Here we go again!  Peanut butter is once again being implicated as the source of a major samlonella outbreak in the US (Peter Pan and Great Value peanut butter were the implicated sources in the previous outbreak).

The Minnesota Department of Agriculture (MDA) and the Minnesota Department of Health (MDH) today issued a product advisory after MDA’s preliminary laboratory testing indicated the presence of Salmonella bacteria in a 5-pound container of King Nut brand creamy peanut butter.

The product is distributed in Minnesota to establishments such as long-term care facilities, hospitals, schools, universities, restaurants, delis, cafeterias and bakeries. At this time, the product is not known to be distributed for retail sale in grocery stores. State officials are urging establishments who may have the product on hand to avoid serving it, pending further instructions as the investigation progresses.

Eating food contaminated with Salmonella can result in abdominal cramping, diarrhea, and fever. Anyone who believes they may have become ill as a result of eating this product or foods made with this product should contact their health care provider.

State officials discovered the contamination as a result of product testing initiated after an MDH epidemiological investigation implicated King Nut creamy peanut butter as a likely source of Salmonella infections in Minnesota residents. The Minnesota cases have the same genetic fingerprint as the cases in the national outbreak that has sickened almost 400 people in 42 states; however, laboratory results for the product sample have not yet been linked to this national outbreak. Additional laboratory results are expected early next week.

State officials are coordinating their investigation with the Centers for Disease Control and Prevention, the U.S. Food and Drug Administration and other states. More information about the investigation – including laboratory results will be available early next week.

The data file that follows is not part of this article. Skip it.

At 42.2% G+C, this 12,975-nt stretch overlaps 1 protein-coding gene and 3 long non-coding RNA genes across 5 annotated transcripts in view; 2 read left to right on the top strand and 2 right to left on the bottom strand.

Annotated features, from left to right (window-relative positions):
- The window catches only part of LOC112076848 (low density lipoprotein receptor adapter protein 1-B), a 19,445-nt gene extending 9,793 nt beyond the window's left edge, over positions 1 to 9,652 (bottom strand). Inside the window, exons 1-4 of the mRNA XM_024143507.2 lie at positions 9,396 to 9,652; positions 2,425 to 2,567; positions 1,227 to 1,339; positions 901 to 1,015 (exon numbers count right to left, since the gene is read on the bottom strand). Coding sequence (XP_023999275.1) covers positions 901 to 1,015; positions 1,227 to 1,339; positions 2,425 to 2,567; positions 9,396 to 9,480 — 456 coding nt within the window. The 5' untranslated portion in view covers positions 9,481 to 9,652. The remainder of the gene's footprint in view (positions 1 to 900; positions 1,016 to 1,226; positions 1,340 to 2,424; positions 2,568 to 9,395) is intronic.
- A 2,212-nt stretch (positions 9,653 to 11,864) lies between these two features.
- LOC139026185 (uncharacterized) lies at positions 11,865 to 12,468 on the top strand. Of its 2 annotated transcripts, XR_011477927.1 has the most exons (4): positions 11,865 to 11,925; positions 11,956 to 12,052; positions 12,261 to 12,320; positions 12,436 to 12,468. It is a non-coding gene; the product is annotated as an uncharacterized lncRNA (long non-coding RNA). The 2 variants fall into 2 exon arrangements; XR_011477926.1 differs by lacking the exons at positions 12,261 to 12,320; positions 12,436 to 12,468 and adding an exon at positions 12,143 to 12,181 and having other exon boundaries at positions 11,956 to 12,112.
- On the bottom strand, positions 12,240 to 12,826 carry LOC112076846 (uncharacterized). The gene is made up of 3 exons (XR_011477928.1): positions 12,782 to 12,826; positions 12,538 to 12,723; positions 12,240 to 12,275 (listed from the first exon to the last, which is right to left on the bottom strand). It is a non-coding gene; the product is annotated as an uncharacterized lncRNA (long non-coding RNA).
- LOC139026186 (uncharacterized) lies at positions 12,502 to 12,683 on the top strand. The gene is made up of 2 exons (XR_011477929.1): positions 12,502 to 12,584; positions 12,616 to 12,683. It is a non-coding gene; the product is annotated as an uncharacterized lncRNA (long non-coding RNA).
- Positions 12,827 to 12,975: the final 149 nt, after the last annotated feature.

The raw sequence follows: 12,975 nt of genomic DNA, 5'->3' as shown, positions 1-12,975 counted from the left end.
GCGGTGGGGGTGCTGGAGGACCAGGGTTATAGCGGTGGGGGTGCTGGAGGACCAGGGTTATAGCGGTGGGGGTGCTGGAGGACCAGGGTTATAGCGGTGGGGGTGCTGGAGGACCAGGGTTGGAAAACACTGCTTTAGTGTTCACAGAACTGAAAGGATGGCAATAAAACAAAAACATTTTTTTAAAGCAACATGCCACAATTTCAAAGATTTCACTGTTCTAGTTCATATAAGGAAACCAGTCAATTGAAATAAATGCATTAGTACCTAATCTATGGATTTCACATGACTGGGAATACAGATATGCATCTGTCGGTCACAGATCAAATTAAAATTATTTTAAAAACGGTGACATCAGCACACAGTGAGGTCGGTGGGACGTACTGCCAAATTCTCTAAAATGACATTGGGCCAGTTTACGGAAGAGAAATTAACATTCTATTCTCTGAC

• Mark

    I worked at King nut that peanut butter was not made in house

  • Byron Reed

    At some point the product is post pasteurized contaminated or the initial load is too high for the process as designed. Has any investigation of the plant in question been scheduled?

  • Bob

    What is the liability for a company that distributes, rather than manufactures tainted food?

  • Colin

    Great question, Bob.
    Generally a food manufacturer is strictly liable for injuries caused by a defective product it manufactured. Strict liability refers to liability without fault. In other words, if a company manufactures a product that is defective (ie. contaminated), and the product is used in the manner in which it was designed and intended (in this case, to be eaten), and using it causes injury, then the manufacturer is liable. Period. Just remember PRODUCT + DEFECT + CAUSATION + INJURY = LIABILITY.
    A distributor, on the other hand, would likely fall under the negligence standard of duty, breach, causation (foreseeability), and injury.
    Interestingly, the term “manufacturer” is defined rather broadly under most states’ statutes to include a seller who designs, produces, makes, fabricates, constructs, or remanufacturers. Therefore, for example, a company who does something as seemingly minute as putting their own label on a product can be considered a manufacturer.

  • el don

    Northern Michigan and Gordon Food Service (GFS), who manufacturers their big jars of peanut butter? I can see no indication on the new jar…..?!

  • Anton

    As the FDA has said that we should avoid all peanut butter containing products including ice-creams, cookies, cakes candies, cereals and crackers…etc..
    …this list of products that contain peanut butter is pretty useful and very interesting. There are 300-400 products in the list…all which could contain peanut butter.

  • Tim

    Your answer about distributor liability for products they merely distribute, and do not manufacture, may be correct in some jurisdictions. However, many states statutorily limit or protect mere distributors from any liability for products which they do not change, amend, repackage, etc. One such example is Minnesota, where 3 deaths have allegedly arisen from the peanut butter involved in the Peanut Corp. situation. If King Nut merely brought the PB in the front door and sold it out the back, without making any change to the product, they likely will be dismissed from any litigation unless the plaintiff can prove otherwise. The law will vary by state. Some states follow the “apparent manufacturer” doctrine, where a distributor who places their own label on the product, and holds it out to be their own, is considered as liable as the manufacturer who packaged the defective product.
    The moral ? Check your local authorities. One size definitely doesn’t fit all.

  • marissa

    is jiff peanut butter ok and what about little crackers with peanut butter

  • does resses have i eat alot of it